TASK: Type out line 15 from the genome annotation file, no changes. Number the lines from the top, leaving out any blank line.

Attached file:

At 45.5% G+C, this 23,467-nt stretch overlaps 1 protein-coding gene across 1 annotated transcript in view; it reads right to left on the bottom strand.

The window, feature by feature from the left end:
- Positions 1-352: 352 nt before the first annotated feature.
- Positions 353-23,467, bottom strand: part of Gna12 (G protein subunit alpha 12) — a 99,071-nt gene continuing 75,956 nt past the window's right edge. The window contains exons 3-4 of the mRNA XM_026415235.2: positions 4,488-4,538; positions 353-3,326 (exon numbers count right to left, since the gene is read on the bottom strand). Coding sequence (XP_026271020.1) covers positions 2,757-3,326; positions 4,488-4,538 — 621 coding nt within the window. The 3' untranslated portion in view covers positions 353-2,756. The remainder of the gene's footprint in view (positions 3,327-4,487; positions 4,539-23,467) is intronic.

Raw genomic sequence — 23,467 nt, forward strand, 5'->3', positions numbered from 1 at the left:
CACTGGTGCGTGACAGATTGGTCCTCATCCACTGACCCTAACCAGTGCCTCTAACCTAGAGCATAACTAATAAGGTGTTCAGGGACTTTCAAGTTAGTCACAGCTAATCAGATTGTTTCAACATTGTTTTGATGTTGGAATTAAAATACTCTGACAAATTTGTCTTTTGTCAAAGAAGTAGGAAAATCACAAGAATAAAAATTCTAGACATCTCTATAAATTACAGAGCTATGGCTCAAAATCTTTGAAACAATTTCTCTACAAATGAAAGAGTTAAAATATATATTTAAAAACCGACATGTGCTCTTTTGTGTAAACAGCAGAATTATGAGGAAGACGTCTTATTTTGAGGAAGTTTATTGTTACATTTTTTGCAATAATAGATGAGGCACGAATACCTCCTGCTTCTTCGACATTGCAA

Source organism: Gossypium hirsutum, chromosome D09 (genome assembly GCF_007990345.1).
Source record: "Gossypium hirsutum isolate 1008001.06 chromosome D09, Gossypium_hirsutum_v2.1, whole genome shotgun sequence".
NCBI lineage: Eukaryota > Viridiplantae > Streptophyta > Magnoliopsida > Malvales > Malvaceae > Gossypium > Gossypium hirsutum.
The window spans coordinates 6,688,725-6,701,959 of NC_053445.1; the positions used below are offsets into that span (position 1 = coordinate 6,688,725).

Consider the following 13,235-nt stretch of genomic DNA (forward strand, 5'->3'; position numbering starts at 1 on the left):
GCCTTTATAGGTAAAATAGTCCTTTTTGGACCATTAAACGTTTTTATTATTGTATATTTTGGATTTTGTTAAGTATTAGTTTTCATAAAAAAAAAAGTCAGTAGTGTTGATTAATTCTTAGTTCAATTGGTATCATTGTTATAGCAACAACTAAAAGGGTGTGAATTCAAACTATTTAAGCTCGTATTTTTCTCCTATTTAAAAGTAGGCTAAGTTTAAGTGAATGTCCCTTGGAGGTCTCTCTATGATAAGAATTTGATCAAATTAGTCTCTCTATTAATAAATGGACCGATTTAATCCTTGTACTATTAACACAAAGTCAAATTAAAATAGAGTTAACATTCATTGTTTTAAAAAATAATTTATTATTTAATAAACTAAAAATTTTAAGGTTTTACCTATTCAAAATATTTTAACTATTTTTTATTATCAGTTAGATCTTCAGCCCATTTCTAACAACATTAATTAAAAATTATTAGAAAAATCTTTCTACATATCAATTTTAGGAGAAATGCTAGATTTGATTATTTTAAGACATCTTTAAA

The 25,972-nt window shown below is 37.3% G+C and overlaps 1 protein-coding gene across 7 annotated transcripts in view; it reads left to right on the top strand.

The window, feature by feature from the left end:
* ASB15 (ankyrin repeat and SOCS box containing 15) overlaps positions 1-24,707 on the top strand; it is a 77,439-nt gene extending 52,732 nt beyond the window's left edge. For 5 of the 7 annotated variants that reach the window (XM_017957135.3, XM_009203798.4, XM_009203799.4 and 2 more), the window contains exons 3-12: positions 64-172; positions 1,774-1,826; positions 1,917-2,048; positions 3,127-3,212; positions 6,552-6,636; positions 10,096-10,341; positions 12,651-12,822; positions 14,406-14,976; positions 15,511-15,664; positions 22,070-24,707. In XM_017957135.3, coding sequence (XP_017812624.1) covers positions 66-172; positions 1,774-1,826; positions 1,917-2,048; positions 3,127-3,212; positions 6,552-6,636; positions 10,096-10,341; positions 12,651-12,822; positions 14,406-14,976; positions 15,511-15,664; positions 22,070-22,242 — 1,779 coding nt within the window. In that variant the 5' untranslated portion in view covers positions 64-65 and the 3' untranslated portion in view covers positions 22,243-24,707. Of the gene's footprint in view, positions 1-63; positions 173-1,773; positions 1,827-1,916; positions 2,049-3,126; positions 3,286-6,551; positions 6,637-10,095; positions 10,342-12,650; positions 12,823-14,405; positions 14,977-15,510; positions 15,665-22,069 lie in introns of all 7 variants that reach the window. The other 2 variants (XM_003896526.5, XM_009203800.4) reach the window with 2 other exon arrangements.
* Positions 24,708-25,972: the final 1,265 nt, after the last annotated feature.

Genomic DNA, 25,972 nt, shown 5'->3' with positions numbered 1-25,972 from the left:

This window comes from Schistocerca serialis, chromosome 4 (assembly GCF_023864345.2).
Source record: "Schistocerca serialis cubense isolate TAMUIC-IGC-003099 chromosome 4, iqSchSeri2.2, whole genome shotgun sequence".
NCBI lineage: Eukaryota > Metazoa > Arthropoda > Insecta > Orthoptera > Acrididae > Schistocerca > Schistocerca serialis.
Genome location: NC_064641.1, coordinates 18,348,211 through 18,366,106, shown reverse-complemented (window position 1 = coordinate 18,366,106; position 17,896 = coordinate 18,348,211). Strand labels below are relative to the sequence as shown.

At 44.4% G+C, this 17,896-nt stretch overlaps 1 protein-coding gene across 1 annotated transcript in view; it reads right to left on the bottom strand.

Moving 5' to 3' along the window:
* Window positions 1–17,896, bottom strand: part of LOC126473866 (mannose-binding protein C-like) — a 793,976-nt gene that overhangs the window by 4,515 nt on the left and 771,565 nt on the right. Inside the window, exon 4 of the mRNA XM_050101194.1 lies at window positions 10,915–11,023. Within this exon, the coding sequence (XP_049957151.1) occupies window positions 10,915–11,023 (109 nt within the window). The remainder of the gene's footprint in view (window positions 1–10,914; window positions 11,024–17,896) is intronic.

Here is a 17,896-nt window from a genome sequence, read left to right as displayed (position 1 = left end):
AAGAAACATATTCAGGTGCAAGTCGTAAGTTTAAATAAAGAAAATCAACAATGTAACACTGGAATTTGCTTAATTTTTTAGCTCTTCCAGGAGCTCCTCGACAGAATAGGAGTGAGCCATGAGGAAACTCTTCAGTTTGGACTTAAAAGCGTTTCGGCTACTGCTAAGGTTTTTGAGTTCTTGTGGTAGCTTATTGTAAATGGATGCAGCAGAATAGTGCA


* ASB15 (ankyrin repeat and SOCS box containing 15) overlaps positions 1-24,707 on the top strand; it is a 77,439-nt gene extending 52,732 nt beyond the window's left edge. For 5 of the 7 annotated variants that reach the window (XM_017957135.3, XM_009203798.4, XM_009203799.4 and 2 more), the window contains exons 3-12: positions 64-172; positions 1,774-1,826; positions 1,917-2,048; positions 3,127-3,212; positions 6,552-6,636; positions 10,096-10,341; positions 12,651-12,822; positions 14,406-14,976; positions 15,511-15,664; positions 22,070-24,707. In XM_017957135.3, coding sequence (XP_017812624.1) covers positions 66-172; positions 1,774-1,826; positions 1,917-2,048; positions 3,127-3,212; positions 6,552-6,636; positions 10,096-10,341; positions 12,651-12,822; positions 14,406-14,976; positions 15,511-15,664; positions 22,070-22,242 — 1,779 coding nt within the window. In that variant the 5' untranslated portion in view covers positions 64-65 and the 3' untranslated portion in view covers positions 22,243-24,707. Of the gene's footprint in view, positions 1-63; positions 173-1,773; positions 1,827-1,916; positions 2,049-3,126; positions 3,286-6,551; positions 6,637-10,095; positions 10,342-12,650; positions 12,823-14,405; positions 14,977-15,510; positions 15,665-22,069 lie in introns of all 7 variants that reach the window. The other 2 variants (XM_003896526.5, XM_009203800.4) reach the window with 2 other exon arrangements.